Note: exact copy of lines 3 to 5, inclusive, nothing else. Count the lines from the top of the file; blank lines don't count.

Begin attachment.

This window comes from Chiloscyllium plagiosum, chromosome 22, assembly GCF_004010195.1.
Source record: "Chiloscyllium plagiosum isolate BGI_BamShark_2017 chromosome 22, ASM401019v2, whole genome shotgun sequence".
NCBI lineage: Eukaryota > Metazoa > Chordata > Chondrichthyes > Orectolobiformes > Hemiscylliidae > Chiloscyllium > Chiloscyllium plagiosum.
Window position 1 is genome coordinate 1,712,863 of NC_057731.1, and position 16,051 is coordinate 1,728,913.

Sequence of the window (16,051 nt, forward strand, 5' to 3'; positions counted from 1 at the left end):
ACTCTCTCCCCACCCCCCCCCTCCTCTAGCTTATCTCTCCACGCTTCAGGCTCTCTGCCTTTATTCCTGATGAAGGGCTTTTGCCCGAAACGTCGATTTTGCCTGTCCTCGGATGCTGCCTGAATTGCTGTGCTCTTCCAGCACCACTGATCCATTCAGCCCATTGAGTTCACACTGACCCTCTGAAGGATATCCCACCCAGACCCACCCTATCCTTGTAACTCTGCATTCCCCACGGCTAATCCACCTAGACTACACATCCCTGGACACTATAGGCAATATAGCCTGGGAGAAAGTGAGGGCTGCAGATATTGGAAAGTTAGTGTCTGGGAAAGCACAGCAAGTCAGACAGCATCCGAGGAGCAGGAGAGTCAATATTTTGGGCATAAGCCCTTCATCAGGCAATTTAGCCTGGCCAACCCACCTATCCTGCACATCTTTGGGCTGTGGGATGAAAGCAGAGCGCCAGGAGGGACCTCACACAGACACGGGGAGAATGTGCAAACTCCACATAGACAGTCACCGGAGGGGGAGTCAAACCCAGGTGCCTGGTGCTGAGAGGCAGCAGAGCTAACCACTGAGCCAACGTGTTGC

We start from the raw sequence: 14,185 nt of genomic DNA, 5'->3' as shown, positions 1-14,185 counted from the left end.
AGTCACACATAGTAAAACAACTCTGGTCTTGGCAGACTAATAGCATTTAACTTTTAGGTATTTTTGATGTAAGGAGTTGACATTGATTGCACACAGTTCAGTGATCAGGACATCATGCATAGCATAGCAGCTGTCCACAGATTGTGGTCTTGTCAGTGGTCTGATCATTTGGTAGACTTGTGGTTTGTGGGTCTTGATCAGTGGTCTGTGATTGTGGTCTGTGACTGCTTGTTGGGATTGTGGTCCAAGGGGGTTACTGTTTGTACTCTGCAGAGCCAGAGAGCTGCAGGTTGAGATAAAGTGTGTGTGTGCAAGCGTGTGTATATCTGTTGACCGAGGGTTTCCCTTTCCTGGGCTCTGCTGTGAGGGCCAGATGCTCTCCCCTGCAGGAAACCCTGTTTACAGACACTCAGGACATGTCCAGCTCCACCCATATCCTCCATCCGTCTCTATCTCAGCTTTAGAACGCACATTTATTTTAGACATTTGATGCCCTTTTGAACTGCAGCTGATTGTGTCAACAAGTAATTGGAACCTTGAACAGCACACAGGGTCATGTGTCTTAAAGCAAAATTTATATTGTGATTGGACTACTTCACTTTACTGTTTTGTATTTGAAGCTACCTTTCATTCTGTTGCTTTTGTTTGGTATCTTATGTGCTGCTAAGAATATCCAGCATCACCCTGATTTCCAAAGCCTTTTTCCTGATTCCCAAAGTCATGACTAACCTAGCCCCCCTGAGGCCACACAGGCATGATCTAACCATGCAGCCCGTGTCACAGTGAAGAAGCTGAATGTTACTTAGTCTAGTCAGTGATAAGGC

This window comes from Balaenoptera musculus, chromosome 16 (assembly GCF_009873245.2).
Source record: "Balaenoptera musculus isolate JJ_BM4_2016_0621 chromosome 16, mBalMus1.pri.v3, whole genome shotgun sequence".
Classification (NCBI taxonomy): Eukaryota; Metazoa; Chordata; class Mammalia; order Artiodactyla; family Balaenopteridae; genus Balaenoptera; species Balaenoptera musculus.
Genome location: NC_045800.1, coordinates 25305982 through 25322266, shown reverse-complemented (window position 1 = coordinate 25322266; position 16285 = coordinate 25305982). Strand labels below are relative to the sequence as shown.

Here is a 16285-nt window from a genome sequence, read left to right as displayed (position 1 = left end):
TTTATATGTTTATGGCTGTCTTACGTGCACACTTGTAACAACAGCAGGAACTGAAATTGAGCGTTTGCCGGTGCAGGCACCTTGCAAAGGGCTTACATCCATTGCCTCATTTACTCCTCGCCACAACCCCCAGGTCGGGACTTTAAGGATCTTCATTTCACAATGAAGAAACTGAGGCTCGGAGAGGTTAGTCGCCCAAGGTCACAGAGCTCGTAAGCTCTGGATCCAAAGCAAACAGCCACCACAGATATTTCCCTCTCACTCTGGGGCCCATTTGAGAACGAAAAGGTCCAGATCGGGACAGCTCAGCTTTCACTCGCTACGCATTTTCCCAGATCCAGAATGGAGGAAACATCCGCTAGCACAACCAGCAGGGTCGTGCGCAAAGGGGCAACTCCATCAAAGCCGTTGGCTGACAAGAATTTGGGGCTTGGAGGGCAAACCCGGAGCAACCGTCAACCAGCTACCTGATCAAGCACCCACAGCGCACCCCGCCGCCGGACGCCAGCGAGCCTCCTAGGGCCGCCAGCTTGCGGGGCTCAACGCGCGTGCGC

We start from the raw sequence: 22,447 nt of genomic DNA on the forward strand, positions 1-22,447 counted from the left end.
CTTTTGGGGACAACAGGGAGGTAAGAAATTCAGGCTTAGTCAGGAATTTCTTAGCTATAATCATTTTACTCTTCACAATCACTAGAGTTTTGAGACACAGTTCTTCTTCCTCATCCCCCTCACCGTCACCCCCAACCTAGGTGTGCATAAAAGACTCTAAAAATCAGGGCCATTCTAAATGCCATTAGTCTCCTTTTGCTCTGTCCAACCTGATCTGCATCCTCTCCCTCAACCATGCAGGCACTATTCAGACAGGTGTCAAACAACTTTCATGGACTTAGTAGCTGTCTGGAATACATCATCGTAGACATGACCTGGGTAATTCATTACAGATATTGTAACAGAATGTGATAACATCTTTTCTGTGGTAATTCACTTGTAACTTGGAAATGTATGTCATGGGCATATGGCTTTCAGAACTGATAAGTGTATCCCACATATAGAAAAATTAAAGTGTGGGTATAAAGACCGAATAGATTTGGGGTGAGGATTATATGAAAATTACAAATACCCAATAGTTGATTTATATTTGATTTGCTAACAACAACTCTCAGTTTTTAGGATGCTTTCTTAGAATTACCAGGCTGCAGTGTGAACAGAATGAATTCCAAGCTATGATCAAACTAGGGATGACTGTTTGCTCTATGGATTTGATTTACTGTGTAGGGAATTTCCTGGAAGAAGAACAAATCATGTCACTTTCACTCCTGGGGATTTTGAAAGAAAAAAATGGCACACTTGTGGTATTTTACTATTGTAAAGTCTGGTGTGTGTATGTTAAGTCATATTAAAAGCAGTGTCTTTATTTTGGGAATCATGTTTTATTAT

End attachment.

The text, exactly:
NCBI lineage: Eukaryota > Metazoa > Chordata > Chondrichthyes > Orectolobiformes > Hemiscylliidae > Chiloscyllium > Chiloscyllium plagiosum.
Window position 1 is genome coordinate 1,712,863 of NC_057731.1, and position 16,051 is coordinate 1,728,913.

Sequence of the window (16,051 nt, forward strand, 5' to 3'; positions counted from 1 at the left end):